“It’s a battle on music,” mentioned Sal Salomon, a Hell’s Kitchen native, longtime busker, and acquaintance of Ajilo’s. “On this current local weather — the place there may be a lot happening with the Supreme Court docket, with crime in Latest York Metropolis, with the elimination of protections towards hid weapons, the psychological well being points which might be plaguing the subways  — the buskers within the subway are the one hyperlink to somewhat little bit of momentary pleasure and civility in our metropolis.”

Busker Sal Salomon “it’s absurd and ridiculous that somebody enjoying a saxophone with robotic cats goes to be arrested.” Photograph: Phil O’Brien

“If we’re so frightened about security, it’s absurd and ridiculous that somebody enjoying a saxophone with robotic cats goes to be arrested and that we’d use so many sources — law enforcement officials, squad vehicles, judges and courtroom staff — to arrest the buskers who are only bringing pleasure to our metropolis. These officers needs to be ashamed of themselves,” added Salomon.

The NYPD’s give attention to arresting distributors and performers is a hot-button situation citywide. Final month, after a road vendor was pinned and handcuffed for promoting fruit on the Broadway Junction subway station, Adams argued: “There’s a motive now we have a Division of Well being Requirements. If persons are simply promoting meals with none type of insurance coverage of the standard of their meals, somebody may get ailing from that, in order that’s why there are guidelines within the subway system.” Metropolis Council Speaker Adrienne Adams countered: “We should present financial alternatives for Latest Yorkers who’re pursuing them, not criminalize or push them into the justice system.”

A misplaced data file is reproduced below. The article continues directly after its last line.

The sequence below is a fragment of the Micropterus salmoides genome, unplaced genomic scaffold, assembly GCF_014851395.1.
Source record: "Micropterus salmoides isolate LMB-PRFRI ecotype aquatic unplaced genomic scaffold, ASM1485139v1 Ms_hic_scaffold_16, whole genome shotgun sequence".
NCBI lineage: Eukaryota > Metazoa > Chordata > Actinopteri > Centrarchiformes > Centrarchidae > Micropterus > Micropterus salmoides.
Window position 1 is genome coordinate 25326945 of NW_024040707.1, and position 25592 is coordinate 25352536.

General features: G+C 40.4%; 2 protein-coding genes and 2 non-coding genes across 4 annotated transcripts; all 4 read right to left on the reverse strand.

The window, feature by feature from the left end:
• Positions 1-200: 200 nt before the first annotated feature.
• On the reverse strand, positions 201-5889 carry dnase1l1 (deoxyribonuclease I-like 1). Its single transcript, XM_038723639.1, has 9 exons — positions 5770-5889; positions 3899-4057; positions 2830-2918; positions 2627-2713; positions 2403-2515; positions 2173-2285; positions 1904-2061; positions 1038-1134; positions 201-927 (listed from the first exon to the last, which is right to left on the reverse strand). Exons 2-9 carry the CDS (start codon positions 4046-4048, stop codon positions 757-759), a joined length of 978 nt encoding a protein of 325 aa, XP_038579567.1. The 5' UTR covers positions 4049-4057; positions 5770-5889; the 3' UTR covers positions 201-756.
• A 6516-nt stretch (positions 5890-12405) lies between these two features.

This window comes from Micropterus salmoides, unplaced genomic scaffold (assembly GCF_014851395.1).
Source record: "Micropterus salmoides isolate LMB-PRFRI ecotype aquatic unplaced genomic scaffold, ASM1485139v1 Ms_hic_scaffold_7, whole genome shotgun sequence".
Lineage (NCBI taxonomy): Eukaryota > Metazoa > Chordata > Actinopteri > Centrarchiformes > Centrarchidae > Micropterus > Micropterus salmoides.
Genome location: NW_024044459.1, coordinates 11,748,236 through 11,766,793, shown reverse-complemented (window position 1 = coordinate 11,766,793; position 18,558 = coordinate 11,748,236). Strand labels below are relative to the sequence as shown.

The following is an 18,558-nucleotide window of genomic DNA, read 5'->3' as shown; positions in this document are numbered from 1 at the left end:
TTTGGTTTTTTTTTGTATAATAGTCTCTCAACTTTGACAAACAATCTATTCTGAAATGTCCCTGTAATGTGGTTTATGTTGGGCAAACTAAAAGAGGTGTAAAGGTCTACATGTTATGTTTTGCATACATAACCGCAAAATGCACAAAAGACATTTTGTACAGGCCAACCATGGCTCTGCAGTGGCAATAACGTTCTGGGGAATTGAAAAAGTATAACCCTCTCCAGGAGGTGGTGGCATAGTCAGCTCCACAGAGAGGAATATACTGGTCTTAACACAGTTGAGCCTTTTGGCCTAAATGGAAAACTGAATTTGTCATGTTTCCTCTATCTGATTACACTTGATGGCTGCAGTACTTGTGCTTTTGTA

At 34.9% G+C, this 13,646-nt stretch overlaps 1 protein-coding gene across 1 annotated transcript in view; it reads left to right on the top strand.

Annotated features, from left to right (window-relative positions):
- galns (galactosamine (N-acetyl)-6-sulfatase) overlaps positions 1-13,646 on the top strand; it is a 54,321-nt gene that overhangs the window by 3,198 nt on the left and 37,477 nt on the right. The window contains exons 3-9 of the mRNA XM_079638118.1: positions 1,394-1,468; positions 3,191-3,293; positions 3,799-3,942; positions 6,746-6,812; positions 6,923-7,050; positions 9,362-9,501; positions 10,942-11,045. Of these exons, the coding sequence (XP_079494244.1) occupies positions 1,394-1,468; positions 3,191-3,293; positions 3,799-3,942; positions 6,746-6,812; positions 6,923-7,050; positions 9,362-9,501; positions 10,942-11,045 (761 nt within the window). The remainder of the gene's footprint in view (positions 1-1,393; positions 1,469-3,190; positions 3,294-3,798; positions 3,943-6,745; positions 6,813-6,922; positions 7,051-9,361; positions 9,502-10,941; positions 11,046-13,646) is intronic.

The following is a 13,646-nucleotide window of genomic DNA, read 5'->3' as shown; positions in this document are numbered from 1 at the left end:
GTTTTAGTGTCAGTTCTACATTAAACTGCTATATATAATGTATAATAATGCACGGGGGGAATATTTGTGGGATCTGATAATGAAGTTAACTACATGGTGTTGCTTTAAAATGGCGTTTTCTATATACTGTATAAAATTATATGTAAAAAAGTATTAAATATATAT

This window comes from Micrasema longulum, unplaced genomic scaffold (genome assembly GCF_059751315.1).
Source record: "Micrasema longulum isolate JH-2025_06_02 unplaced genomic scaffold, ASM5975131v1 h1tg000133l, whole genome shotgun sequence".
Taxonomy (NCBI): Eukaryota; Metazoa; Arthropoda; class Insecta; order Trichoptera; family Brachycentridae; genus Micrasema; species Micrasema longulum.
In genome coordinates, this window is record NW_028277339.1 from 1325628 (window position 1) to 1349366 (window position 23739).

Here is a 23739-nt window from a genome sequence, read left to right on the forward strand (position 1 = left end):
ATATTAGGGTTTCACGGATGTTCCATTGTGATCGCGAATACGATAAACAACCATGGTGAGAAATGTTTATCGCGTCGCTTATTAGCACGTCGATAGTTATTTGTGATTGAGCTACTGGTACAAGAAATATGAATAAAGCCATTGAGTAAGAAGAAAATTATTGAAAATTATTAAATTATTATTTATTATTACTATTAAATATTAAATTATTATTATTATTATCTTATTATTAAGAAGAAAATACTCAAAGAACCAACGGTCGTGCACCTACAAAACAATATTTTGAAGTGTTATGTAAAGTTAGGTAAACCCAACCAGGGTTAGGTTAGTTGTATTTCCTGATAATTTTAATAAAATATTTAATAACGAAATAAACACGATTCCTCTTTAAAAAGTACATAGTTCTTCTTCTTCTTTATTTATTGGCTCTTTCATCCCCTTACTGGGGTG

Salomon was ticketed $140 for performing Frank Sinatra tunes in Central Park. “I used to be utilizing a Bluetooth speaker,” he mentioned. “When you take heed to your individual music on the garden via a Bluetooth speaker, there’s no situation, however when you’re performing, they’ll hassle you. It’s not concerning the quantity,” he mentioned, including that in Ajilo’s case, “there may be speculated to have been a meter to find out if the speaker was too loud — in any other case, the officers have been “illegally making a judgment name on what’s ‘too loud’. It’s a battle on performers.”

Like Ajilo, Salomon pressured that the majority artists performing within the subway or park are only attempting to get by in an unforgiving inventive financial system. “Residing in NYC may be very costly, and artists have needed to go to the streets with no different selection to attempt to survive and make ends meet. You’re not assaulting anybody, you’re not robbing anybody — artists want freedom.”

In Ajilo’s case, Latest Yorkers have come out in droves to indicate their help, expressing their dismay at his arrest and donating 1000’s to the musician’s GoFundMe web page in hopes that he’ll be again at his submit quickly, bringing pleasure to a metropolis that desperately wants it. 

John Ajilo performing in Occasions Sq. along with his sax and robotic cats in April this yr. Photograph: Phil O’Brien